A little common courtesy, please

So there’s this guy I know. He’s got a meeting Monday. But he might be able to do to get with you Tuesday. But what he really wants is to make sure the contract is signed.

OK, I don’t know him. At all. But I do know all of that other stuff. Why? Because he decided to have this conversation extra loud while pacing back and forth in a coffee shop.

Now I’m not one of those luddites who can’t stand if someone is using technology in public. We live in a world where people are mobile and on the go. Coffee shops are the people’s office. I often work in one, and I on occasion take phone calls when I am in there. I see no problem with taking a phone call if you talk in a tone that you would if someone were sitting across from you.

My problem with this guy was that he was not sitting in one spot, speaking in a normal tone. He was a loud person. And I get what it’s like being loud. My wife is constantly reminding me that I have a rather loud voice, usually when we are in public. Normally, it’s over very unimportant things, but she will tell me that we don’t need to ask the entire supermarket what kind of hummus to buy. (Our daughter inherited this gift, which provides me the opportunity to be a raging hypocrite and point out when she is talking loudly.)

The guy was also strolling back and forth through the store, from one end to the other, and then back to the other side.

Again, I get the pacing. I don’t think I have had a phone call in my house while seated in 20 years. I, too, am a pacer. But not in a coffee shop. It’s a social contract we engage in. Your conversation is yours, and it doesn’t need to become mine.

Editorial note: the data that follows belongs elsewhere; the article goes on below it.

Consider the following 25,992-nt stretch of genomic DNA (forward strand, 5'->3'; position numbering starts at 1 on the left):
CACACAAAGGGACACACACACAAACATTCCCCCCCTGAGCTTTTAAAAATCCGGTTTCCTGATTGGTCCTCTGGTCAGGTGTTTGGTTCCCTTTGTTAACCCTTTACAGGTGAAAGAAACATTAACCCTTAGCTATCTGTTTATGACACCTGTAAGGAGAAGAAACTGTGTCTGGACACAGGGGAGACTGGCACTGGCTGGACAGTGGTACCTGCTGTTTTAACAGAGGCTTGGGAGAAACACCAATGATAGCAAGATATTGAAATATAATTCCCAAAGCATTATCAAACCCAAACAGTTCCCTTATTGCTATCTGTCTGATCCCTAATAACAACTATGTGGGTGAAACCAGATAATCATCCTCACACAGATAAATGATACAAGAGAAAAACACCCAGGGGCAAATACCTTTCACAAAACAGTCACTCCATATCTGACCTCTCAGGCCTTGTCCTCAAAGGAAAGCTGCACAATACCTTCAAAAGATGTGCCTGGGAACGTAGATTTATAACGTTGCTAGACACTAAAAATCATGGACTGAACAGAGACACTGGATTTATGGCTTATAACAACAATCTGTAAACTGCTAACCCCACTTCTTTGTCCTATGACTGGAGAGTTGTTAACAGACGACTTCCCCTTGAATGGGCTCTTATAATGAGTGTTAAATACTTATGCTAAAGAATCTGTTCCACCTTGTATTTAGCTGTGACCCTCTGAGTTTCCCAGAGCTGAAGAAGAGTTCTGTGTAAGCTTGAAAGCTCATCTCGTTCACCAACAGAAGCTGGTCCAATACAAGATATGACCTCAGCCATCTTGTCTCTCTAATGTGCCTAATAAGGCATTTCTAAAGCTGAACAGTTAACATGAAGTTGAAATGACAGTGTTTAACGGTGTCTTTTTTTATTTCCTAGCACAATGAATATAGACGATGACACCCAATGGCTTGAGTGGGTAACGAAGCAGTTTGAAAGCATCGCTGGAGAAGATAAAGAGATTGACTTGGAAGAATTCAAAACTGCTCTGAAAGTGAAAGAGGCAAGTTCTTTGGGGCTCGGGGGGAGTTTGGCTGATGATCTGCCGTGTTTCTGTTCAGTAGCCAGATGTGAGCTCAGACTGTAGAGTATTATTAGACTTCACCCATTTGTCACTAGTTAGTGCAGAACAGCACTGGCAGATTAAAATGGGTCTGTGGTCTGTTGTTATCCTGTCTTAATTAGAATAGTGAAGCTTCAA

I continued working away as the gentleman paced back and forth, but I have to admit, I spent less time looking at my computer and more time watching others in the coffee shop. There were probably 15 other people in there. And every time the dude strolled passed their tables, someone would look up, having their at-the-table conversation disrupted by the guy who really had to finalize some contracts.

So what I want to ask each and every one of you today: Start today asking yourself, with everything you do, are my actions going to have a negative impact on someone else? I tell my kids this all the time. For example, when strolling through a parking lot, is your desire to play Pokemon Go or Snapchat something that critical that you should slow down traffic? No. It’s not. But my kids are teenagers. They’re expected to be knuckleheads. Adults shouldn’t have to be told this. But apparently they do.

So adults — time to reset. Time to remember what I always tell my kids — other people exist on this planet. And life is so much better when you realize that they are there. So don’t stroll through a coffee shop having a loud conversation. Also, don’t:

  • Mosey through a parking lot while staring at your phone, as I’ve already pointed out.
  • Take 11 items to the express line when it clearly says 10 items or less (even though it should be “fewer”).
  • Leave your grocery cart in the middle of a parking spot (pretty sure any long time reader of my column saw this one coming).
  • Continually switch lanes trying to win a traffic jam.
  • Litter. Seriously, it’s 2017. Who’s OK with that now?
  • Stay on your phone call when you are checking out at the store.
  • Stay on your phone when you are checking someone out at the store.

I am sure I could write on and on and on about little things people could stop doing that really shouldn’t have to be said. But let’s start with some of the basics. Come on, people. We can do this. We can remember that other people exist around us. And we can still probably get that contract signed by Tuesday.

Mike Gibbons was born and raised in Aiken, S.C. A graduate of the University of Alabama, he now lives in Mt. Pleasant. You can e-mail him at or follow him on Twitter @StandardMike.


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